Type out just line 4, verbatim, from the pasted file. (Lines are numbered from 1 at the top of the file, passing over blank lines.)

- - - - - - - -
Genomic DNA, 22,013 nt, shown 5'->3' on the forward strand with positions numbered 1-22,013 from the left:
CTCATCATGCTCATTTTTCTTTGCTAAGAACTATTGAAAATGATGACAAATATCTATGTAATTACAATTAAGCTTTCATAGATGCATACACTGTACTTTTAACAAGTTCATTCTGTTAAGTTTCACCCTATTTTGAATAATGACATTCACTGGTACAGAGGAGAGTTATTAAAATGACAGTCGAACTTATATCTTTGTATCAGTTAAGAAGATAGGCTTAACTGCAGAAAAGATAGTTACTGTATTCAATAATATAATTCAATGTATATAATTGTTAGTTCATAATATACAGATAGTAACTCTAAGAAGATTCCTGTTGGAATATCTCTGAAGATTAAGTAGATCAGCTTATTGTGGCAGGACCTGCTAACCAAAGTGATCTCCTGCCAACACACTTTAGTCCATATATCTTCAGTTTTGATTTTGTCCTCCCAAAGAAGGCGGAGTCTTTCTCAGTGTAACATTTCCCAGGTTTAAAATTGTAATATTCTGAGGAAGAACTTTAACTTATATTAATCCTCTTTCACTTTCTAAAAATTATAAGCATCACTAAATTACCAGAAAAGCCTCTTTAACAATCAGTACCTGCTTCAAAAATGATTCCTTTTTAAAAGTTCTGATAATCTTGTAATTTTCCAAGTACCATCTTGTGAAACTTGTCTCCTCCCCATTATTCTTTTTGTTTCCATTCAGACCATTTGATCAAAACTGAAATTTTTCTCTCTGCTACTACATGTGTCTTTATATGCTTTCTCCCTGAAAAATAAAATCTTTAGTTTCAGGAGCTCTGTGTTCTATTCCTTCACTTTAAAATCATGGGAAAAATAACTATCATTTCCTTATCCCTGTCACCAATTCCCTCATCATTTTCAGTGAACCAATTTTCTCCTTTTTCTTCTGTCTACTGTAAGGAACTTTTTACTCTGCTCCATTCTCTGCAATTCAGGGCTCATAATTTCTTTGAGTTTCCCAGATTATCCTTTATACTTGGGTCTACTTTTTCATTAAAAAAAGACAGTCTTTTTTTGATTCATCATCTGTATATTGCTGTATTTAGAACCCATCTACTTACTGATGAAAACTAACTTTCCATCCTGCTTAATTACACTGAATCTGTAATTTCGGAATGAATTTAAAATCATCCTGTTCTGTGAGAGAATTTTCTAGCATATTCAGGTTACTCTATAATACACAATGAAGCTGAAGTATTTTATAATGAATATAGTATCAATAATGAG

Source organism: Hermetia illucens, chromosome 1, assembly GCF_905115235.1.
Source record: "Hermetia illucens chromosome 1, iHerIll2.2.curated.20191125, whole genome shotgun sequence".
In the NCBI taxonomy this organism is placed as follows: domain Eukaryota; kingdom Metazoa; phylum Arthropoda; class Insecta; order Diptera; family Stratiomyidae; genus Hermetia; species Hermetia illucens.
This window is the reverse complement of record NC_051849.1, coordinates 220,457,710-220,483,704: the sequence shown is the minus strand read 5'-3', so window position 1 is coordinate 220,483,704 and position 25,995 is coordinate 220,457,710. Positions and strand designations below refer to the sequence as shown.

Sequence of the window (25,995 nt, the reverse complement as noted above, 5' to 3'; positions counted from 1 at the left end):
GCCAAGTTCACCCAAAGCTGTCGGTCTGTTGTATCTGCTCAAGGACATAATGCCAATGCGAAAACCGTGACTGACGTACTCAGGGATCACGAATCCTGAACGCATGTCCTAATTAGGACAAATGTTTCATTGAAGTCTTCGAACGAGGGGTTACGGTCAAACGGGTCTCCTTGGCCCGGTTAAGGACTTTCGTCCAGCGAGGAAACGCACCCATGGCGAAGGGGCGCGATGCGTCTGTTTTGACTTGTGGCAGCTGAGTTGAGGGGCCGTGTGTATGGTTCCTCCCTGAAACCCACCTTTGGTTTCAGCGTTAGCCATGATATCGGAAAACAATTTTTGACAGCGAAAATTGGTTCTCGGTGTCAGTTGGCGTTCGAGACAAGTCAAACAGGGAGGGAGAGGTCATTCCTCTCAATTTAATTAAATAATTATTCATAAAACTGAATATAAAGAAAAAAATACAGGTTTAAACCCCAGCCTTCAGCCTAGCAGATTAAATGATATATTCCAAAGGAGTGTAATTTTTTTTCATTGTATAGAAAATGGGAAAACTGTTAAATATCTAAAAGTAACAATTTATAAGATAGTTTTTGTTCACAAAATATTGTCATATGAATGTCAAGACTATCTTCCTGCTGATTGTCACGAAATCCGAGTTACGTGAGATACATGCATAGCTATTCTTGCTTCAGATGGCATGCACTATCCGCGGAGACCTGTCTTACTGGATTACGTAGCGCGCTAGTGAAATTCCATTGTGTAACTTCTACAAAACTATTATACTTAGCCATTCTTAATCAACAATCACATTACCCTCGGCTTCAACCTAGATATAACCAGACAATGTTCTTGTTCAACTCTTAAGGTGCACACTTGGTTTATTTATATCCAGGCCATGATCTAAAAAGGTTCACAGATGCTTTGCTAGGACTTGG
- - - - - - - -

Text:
Source record: "Hermetia illucens chromosome 1, iHerIll2.2.curated.20191125, whole genome shotgun sequence".